Tuesday, October 9, 2012

How much Therapy does a Therapy Horse (or any horse) need




Howdy Folks,

How fast does a horse get out of shape? How much Therapy does a Therapy Horse (or any horse) need? Does anyone really know? Is every horse and situation different? … Yesterday I spent the morning at Sprouse's Corner Farm doing Therapy for Therapy Horses exercises as I've been doing most Monday's this year. You may remember when I wrote about Donnie & Petey before and their progress with the exercises.

There are several other Therapy Horses at Sprouse's corner and most recently I've been working them. Donnie and Petey had progressed to the point with improved attitude and softer stride that LaRue, the owner, had wanted to work on a few other horses, including a recent rescue. And along the way I missed a few weeks, so it has been about 7 weeks since I've worked with Donnie and Petey.

When I speak of improved attitude, both Donnie and Petey are very polite, excellent lesson horses. Petey is only 3 and his work load is light, perhaps a lesson a week, we were doing therapy for him because when LaRue rescued him he was a physical and mental wreck, a sad story. In Donnie's case he is her best Lesson and Therapy horse averaging 3 to 5 lessons a day, 3 or 4 days a week.

Donnie had responded so well to the Therapy for Therapy Horses exercises that LaRue had commented the children could ride without hanging on the reins, which they often do when looking for their own balance. This uncertainty in the rider is often caused by a horse heavy on the forehand who hurries and takes uneven, short strides. About 3 weeks into his own therapy Donnie was even more attentive and floating so smoothly in stride that the children found new confidence and were content to ride on a loose rein.

Petey had learned to stand and walk off his forehand, but he had other issues too. He held himself inverted and had a lot of pain in his sacral area, and was weak in his hind end, and fidgeted and nipped a lot.

Yesterday we were working with a new volunteer, spreading the word of therapy exercises, and LaRue wanted me to see Donnie and Petey again. She was surprised at how they had regressed in the past few weeks. When I started with them yesterday, I was too. Donnie was tight all over, especially in his neck and shoulders, on the forehand and had trouble focusing. Petey, even though he is on very light duty, was sore in his sacral, on his forehand, lost awareness in his hind end, did not want to focus and was nipping  again.

So it only took a little over a month to see these changes go backward. The good news is by the end of today's session they were both well on their way back to healthy, happy minds and bodies. So while it would seem horses may lose their posture and condition quickly, after the horse is familiar with the Therapy exercises they can recover quickly, too.

How much Therapy do they need? There are a few simple things such as Belly/Back lift and Rock Back and TTOUCH along their back that I think you can and should do daily, certainly every time you tack up, and the others after you've made progress, every week or two seems to be enough.  That's what I do with Kessy.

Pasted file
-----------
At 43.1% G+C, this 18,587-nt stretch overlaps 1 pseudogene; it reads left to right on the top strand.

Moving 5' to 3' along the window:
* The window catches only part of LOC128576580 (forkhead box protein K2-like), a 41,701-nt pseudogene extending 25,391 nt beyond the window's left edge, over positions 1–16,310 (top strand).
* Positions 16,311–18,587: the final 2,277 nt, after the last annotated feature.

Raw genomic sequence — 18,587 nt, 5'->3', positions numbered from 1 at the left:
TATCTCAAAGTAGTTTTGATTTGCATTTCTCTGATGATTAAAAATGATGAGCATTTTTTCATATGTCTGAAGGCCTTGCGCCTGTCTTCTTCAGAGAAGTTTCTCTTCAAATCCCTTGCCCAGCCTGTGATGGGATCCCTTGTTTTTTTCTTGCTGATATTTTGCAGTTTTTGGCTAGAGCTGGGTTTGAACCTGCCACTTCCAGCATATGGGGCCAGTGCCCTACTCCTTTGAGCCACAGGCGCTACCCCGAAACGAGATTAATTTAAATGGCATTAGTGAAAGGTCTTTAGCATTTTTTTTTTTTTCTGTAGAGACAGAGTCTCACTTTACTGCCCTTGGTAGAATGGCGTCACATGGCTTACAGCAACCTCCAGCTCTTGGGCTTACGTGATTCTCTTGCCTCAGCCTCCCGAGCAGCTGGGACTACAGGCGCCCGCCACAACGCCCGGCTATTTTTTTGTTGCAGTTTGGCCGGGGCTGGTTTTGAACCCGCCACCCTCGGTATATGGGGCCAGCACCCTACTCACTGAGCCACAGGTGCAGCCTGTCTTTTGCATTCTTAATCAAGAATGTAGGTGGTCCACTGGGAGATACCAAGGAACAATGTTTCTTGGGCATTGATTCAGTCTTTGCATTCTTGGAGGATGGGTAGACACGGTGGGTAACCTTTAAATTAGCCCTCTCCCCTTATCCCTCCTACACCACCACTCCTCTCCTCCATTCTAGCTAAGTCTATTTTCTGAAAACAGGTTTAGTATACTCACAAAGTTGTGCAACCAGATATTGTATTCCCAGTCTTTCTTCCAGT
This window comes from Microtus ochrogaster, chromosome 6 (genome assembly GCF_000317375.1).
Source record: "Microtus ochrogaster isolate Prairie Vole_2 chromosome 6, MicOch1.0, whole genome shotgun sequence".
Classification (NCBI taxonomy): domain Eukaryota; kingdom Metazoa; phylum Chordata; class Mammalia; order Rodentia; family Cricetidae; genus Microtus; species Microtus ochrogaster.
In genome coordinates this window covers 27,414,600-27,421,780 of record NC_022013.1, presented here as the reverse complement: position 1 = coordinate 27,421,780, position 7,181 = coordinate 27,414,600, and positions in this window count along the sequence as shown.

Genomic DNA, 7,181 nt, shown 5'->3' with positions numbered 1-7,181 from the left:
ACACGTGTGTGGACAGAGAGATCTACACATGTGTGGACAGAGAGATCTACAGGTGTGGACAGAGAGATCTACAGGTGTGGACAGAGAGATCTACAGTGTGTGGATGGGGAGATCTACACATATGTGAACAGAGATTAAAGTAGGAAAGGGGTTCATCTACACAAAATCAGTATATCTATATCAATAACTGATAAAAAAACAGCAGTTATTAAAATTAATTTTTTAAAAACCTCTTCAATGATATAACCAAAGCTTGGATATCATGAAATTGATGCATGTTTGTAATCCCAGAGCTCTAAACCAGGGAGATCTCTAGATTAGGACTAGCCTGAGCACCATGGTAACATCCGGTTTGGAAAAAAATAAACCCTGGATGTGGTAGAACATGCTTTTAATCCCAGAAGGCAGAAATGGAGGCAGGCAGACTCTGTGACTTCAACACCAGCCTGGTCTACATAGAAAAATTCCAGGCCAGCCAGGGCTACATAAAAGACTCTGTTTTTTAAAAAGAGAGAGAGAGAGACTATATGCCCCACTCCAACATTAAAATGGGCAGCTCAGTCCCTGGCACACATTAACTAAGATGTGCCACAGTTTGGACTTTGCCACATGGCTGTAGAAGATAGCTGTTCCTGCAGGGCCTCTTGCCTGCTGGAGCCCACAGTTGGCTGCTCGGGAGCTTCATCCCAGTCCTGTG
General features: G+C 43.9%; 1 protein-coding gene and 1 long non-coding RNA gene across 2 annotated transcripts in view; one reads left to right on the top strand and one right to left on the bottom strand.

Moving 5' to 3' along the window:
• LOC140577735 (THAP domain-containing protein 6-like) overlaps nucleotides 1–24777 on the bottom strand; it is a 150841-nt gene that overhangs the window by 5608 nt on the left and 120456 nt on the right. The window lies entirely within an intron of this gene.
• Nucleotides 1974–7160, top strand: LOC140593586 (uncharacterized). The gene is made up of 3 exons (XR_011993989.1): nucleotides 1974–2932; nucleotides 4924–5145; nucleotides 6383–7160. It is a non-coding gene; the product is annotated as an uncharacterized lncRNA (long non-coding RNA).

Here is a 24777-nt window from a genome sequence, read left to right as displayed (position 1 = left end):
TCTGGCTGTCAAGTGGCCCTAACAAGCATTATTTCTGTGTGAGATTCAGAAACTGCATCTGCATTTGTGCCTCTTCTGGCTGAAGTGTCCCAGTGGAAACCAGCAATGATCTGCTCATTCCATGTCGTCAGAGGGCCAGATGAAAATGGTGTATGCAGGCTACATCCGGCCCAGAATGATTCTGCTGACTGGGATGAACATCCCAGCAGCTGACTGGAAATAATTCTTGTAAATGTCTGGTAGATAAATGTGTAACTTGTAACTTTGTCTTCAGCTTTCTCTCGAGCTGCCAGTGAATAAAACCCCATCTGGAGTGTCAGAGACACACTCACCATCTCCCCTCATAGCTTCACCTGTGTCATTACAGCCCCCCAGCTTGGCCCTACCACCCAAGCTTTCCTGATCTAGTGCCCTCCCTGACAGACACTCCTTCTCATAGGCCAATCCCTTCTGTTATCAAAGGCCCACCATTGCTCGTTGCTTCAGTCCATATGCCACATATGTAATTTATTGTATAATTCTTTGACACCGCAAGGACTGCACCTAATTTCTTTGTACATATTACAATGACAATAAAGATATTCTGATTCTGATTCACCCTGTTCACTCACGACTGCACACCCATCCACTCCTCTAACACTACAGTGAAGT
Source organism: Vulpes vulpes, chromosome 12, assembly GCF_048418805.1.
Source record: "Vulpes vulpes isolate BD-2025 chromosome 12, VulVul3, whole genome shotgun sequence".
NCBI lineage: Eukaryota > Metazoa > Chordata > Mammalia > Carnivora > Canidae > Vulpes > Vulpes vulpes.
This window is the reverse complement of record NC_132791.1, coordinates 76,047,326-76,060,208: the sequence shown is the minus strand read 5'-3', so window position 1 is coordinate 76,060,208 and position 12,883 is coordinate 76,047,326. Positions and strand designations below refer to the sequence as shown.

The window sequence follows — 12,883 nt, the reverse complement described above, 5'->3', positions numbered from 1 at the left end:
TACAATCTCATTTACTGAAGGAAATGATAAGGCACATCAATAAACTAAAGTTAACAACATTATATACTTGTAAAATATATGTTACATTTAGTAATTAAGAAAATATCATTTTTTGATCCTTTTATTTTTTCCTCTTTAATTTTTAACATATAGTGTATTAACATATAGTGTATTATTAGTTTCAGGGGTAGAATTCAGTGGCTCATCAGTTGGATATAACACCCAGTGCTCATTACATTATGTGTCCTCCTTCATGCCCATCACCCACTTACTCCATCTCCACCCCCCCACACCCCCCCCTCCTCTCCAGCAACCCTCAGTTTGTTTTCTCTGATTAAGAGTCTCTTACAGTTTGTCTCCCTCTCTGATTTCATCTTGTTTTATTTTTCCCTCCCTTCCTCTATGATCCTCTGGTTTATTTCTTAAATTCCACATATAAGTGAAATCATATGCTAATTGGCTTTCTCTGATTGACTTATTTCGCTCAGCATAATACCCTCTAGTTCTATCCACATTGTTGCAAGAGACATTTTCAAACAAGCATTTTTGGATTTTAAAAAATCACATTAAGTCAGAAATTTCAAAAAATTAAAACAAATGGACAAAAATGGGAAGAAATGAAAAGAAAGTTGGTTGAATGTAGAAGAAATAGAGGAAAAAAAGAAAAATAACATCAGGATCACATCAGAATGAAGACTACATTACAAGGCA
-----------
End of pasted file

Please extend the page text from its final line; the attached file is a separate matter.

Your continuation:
Have a perfect day!
And Gitty Up ~ Dutch

6 comments:

  1. No disrespect intended; After your deft attention in getting this 3 year old in shape, he was only worked a couple times a week, with no 'in between' refreshers at home, and then more or less idled around the farm for about 6 weeks or so.

    How 'light' was Petey's workload as a therapy horse and why was he allowed to become bored and fall back into bad habits? One day for a couple hours, doesn't seem like a lot, when you face the rigors a therapy horse faces, but I am a novice in training, who could stand being corrected when I'm out of my depth.

    I am sure there is a lot more going on in the psyche of horses. Small things herd and/or environment related that the average rider, or owner do not notice until action needs to be taken. Is there any advice you could offer about some of these small things to be aware or watchful on?

    Keep us posted as things progress here, please. You are a valued and cherished resource to the horse community.

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  2. Thanks Oz. Petey is not really "worked" and does get great care, as do all the horses, and children, at Sprouse's corner. Petey does a lesson a week, for the purpose of helping him learn. LaRue will ride him once in a while too.

    Please don't think anyone there gets neglected, they don't. I wrote about this because it is a wonderful example of how even very well cared for horses need a little therapy, or exercises, in addition to excellent care. They can benefit greatly from exercises that relax and release.

    Petey had a very rough start before LaRue rescued him. He was started way too young, before he was even two. And was started in a rough manner. He has come a long way, is growing and filling out. I shared these stories to show how much these exercises can help, how important they are to make part of a regular routine. Also how after the horse learns them, how easy they are to refresh.

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  3. Thank you for the quick reply and clarifications. I had no intention of sounding mean spirited, and I fully understand the rigors and demands that LaRue face on a daily basis.

    Again, I cannot thank you, and the folks at Sprouse's Corner, for all the great things you do for, and with horses helping people in need.

    Bliss and blessings to each of you, in all things, always

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    1. Great questions Odee,and thank you for all you do to help others, too!

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